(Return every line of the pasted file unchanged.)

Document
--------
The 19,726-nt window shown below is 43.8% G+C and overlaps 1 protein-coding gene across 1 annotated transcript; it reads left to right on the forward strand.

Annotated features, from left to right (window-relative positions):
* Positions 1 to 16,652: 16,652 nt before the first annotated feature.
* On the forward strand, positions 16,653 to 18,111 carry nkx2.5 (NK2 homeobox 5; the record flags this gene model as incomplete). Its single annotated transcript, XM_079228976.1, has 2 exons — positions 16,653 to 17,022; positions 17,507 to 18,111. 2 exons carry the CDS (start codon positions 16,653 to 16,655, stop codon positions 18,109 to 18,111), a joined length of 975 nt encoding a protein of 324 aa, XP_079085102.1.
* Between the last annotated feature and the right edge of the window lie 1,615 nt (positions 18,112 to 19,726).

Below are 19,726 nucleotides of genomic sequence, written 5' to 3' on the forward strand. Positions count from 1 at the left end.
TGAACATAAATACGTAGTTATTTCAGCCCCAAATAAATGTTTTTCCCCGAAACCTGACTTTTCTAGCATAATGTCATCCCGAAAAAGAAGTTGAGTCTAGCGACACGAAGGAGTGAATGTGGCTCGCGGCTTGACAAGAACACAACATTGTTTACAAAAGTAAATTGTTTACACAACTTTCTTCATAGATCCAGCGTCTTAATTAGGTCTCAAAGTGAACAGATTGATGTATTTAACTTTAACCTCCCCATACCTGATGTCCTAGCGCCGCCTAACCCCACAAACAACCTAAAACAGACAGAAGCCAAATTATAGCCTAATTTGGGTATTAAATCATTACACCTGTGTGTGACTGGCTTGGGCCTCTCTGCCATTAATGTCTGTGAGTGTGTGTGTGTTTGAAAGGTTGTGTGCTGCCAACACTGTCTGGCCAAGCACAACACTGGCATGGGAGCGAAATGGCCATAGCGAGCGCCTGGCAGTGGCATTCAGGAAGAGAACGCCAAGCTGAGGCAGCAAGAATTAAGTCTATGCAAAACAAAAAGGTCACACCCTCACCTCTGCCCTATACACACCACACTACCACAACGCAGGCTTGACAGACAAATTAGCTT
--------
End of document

The 19,726-nt window shown below is 43.8% G+C and overlaps 1 protein-coding gene across 1 annotated transcript; it reads left to right on the forward strand.

Annotated features, from left to right (window-relative positions):
* Positions 1 to 16,652: 16,652 nt before the first annotated feature.
* On the forward strand, positions 16,653 to 18,111 carry nkx2.5 (NK2 homeobox 5; the record flags this gene model as incomplete). Its single annotated transcript, XM_079228976.1, has 2 exons — positions 16,653 to 17,022; positions 17,507 to 18,111. 2 exons carry the CDS (start codon positions 16,653 to 16,655, stop codon positions 18,109 to 18,111), a joined length of 975 nt encoding a protein of 324 aa, XP_079085102.1.
* Between the last annotated feature and the right edge of the window lie 1,615 nt (positions 18,112 to 19,726).

Below are 19,726 nucleotides of genomic sequence, written 5' to 3' on the forward strand. Positions count from 1 at the left end.
TGAACATAAATACGTAGTTATTTCAGCCCCAAATAAATGTTTTTCCCCGAAACCTGACTTTTCTAGCATAATGTCATCCCGAAAAAGAAGTTGAGTCTAGCGACACGAAGGAGTGAATGTGGCTCGCGGCTTGACAAGAACACAACATTGTTTACAAAAGTAAATTGTTTACACAACTTTCTTCATAGATCCAGCGTCTTAATTAGGTCTCAAAGTGAACAGATTGATGTATTTAACTTTAACCTCCCCATACCTGATGTCCTAGCGCCGCCTAACCCCACAAACAACCTAAAACAGACAGAAGCCAAATTATAGCCTAATTTGGGTATTAAATCATTACACCTGTGTGTGACTGGCTTGGGCCTCTCTGCCATTAATGTCTGTGAGTGTGTGTGTGTTTGAAAGGTTGTGTGCTGCCAACACTGTCTGGCCAAGCACAACACTGGCATGGGAGCGAAATGGCCATAGCGAGCGCCTGGCAGTGGCATTCAGGAAGAGAACGCCAAGCTGAGGCAGCAAGAATTAAGTCTATGCAAAACAAAAAGGTCACACCCTCACCTCTGCCCTATACACACCACACTACCACAACGCAGGCTTGACAGACAAATTAGCTT